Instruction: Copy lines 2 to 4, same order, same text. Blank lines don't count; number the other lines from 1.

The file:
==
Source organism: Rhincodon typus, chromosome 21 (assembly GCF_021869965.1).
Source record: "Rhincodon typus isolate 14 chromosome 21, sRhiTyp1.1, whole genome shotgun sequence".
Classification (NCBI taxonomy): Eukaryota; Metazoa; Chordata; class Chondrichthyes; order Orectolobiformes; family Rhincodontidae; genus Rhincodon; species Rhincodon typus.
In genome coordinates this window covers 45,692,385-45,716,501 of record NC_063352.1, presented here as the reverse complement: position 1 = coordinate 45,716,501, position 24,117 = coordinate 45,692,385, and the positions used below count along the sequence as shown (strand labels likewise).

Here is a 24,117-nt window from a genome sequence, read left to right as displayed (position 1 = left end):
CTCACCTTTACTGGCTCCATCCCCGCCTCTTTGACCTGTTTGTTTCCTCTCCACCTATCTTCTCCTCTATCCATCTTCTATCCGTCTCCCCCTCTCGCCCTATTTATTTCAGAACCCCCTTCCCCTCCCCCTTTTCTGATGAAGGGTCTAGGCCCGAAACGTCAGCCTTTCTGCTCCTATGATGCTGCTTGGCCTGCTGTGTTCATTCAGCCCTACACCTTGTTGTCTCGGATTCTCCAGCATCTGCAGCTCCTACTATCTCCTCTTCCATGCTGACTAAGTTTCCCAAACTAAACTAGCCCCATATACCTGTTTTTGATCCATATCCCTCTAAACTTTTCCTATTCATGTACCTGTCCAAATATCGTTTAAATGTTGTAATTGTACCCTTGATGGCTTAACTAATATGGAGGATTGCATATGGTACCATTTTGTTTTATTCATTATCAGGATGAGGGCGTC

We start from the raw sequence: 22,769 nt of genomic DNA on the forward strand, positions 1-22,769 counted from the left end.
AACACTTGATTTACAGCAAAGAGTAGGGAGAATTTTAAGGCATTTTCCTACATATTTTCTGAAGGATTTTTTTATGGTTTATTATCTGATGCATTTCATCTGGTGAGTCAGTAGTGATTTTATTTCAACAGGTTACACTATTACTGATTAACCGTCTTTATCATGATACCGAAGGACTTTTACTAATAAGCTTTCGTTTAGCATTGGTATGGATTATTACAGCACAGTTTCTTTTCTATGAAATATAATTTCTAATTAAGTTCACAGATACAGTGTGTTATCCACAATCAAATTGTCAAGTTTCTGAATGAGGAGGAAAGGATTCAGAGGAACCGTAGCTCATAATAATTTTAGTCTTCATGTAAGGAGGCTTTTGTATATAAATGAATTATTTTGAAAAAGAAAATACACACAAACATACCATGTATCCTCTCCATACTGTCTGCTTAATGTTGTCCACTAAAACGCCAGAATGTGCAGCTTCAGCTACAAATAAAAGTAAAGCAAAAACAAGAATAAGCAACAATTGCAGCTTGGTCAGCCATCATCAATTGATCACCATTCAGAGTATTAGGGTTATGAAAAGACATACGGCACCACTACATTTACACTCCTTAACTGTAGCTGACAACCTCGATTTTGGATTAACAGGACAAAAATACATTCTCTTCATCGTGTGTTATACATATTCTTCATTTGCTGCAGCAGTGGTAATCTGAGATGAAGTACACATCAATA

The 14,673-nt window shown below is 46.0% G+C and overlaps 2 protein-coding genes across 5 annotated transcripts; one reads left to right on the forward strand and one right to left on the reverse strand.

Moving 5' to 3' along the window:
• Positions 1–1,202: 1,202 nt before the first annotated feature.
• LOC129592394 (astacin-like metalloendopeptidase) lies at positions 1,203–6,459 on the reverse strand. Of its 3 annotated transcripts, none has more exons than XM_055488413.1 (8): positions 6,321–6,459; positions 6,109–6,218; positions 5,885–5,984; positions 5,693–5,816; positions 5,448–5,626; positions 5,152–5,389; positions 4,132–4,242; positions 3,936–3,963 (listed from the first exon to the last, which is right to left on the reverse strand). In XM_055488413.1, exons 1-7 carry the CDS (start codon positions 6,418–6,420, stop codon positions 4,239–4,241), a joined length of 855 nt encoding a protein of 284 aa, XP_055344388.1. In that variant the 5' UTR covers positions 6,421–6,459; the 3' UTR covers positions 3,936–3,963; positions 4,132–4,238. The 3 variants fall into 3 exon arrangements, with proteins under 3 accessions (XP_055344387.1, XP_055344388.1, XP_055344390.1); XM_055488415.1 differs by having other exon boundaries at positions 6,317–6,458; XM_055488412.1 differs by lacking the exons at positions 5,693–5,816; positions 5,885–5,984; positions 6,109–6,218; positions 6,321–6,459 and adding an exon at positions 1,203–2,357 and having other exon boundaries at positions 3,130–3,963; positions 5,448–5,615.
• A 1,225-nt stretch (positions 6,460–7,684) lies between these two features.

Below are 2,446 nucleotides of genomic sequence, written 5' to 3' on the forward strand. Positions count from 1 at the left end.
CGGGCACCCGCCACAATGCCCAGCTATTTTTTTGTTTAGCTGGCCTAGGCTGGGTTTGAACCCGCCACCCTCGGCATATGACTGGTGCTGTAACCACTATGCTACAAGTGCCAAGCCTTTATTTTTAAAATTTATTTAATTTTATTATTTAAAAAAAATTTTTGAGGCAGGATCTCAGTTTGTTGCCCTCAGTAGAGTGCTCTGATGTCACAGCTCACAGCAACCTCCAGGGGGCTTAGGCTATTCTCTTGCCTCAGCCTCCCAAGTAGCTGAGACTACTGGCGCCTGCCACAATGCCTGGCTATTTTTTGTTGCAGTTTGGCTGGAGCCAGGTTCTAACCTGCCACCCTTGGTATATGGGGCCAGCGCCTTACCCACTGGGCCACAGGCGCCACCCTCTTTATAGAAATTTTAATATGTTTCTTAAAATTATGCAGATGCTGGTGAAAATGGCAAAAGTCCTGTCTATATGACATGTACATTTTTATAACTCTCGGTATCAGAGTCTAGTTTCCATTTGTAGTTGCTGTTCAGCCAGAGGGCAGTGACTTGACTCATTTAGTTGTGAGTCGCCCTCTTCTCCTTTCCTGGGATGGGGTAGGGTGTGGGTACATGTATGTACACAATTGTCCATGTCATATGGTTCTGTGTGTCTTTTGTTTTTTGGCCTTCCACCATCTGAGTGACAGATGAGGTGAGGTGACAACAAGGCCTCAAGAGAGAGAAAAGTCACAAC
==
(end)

Source record: "Rhincodon typus isolate 14 chromosome 21, sRhiTyp1.1, whole genome shotgun sequence".
Classification (NCBI taxonomy): Eukaryota; Metazoa; Chordata; class Chondrichthyes; order Orectolobiformes; family Rhincodontidae; genus Rhincodon; species Rhincodon typus.
In genome coordinates this window covers 45,692,385-45,716,501 of record NC_063352.1, presented here as the reverse complement: position 1 = coordinate 45,716,501, position 24,117 = coordinate 45,692,385, and the positions used below count along the sequence as shown (strand labels likewise).